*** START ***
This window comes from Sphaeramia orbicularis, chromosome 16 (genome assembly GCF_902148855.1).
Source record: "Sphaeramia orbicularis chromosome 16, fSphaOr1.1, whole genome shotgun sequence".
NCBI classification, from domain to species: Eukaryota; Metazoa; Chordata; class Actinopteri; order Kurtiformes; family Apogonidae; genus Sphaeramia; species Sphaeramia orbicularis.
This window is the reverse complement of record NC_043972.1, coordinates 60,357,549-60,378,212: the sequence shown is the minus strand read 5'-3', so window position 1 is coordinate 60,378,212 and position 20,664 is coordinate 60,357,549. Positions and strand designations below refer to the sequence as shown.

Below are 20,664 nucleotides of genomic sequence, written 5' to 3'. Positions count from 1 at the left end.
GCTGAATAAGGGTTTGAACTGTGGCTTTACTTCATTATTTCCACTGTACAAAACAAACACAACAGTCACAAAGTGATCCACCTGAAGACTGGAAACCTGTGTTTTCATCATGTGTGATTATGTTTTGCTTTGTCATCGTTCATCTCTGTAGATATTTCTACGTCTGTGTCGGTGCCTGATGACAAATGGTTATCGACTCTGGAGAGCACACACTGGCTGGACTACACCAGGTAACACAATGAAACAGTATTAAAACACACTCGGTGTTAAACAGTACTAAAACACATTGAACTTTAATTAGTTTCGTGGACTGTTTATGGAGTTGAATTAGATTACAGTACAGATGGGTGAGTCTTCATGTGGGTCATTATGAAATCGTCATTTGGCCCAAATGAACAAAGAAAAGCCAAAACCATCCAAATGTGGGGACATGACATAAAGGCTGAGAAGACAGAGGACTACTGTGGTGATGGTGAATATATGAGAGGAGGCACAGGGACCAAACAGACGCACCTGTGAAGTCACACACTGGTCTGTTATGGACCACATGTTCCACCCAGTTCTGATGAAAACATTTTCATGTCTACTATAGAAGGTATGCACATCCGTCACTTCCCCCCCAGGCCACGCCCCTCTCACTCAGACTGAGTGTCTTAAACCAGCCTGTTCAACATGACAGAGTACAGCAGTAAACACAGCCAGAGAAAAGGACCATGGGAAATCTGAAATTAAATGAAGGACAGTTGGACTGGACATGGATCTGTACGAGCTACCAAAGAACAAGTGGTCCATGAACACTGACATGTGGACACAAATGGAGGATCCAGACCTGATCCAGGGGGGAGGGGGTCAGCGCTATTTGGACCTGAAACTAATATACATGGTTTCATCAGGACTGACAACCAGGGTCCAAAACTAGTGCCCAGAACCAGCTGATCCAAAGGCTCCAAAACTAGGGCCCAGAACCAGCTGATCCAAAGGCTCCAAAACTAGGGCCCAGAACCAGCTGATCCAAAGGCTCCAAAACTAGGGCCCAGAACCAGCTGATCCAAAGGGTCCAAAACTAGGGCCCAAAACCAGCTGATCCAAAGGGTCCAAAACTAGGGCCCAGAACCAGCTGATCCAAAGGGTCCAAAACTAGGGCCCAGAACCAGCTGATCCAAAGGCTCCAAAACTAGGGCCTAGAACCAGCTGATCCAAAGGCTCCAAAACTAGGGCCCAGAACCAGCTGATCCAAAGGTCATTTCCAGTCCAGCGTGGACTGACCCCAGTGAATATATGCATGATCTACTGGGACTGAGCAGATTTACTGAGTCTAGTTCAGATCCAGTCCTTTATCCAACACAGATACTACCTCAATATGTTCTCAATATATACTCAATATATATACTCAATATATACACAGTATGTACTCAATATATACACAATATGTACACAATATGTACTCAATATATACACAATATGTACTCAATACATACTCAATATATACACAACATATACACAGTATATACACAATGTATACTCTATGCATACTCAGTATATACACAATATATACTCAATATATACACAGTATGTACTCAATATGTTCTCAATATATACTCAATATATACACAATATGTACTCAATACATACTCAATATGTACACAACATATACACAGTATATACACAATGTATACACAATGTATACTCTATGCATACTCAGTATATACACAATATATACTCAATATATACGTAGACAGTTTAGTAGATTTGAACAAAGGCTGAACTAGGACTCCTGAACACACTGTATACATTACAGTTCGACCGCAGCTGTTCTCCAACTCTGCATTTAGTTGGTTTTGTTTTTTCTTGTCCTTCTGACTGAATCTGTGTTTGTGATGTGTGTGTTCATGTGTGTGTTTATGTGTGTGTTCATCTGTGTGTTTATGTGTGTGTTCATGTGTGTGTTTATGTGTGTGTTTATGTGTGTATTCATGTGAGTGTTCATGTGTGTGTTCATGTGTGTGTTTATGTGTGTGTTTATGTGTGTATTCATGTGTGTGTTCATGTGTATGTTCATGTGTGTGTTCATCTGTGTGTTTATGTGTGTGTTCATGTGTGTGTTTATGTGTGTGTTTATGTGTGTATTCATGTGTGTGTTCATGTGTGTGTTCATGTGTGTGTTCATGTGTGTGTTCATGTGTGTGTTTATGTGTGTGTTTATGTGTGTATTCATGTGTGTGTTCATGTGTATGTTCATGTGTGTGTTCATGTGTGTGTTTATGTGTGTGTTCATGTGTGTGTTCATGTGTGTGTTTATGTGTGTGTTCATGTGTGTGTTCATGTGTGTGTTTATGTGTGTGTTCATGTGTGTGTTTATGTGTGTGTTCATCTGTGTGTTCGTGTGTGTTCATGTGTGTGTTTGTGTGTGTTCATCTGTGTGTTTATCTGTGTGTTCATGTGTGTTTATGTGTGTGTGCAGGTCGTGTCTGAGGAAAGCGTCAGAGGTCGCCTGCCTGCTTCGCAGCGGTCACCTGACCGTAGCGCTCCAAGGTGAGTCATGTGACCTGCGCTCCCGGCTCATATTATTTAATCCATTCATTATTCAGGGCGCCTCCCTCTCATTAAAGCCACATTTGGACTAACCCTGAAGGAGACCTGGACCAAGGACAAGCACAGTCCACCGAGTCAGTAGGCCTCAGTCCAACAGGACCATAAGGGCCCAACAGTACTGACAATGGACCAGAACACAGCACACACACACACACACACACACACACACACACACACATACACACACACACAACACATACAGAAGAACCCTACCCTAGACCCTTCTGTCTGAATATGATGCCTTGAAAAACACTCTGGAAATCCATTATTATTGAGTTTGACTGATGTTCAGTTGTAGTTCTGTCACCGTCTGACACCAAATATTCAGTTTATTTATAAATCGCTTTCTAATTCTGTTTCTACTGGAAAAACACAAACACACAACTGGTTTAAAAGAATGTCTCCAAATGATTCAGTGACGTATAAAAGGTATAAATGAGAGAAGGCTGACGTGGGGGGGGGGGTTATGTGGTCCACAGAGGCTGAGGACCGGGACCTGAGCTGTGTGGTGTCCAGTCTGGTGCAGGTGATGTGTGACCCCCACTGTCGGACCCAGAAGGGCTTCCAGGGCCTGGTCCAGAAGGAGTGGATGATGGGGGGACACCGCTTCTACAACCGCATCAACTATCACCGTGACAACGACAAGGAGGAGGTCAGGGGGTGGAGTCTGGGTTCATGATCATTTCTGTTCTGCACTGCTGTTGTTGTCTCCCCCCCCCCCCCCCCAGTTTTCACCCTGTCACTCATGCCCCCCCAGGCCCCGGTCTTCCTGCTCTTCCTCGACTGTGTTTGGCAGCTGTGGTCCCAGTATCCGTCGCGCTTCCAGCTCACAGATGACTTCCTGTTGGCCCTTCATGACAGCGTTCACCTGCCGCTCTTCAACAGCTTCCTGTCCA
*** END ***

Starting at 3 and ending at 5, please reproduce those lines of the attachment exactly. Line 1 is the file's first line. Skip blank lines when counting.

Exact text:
NCBI classification, from domain to species: Eukaryota; Metazoa; Chordata; class Actinopteri; order Kurtiformes; family Apogonidae; genus Sphaeramia; species Sphaeramia orbicularis.
This window is the reverse complement of record NC_043972.1, coordinates 60,357,549-60,378,212: the sequence shown is the minus strand read 5'-3', so window position 1 is coordinate 60,378,212 and position 20,664 is coordinate 60,357,549. Positions and strand designations below refer to the sequence as shown.

Below are 20,664 nucleotides of genomic sequence, written 5' to 3'. Positions count from 1 at the left end.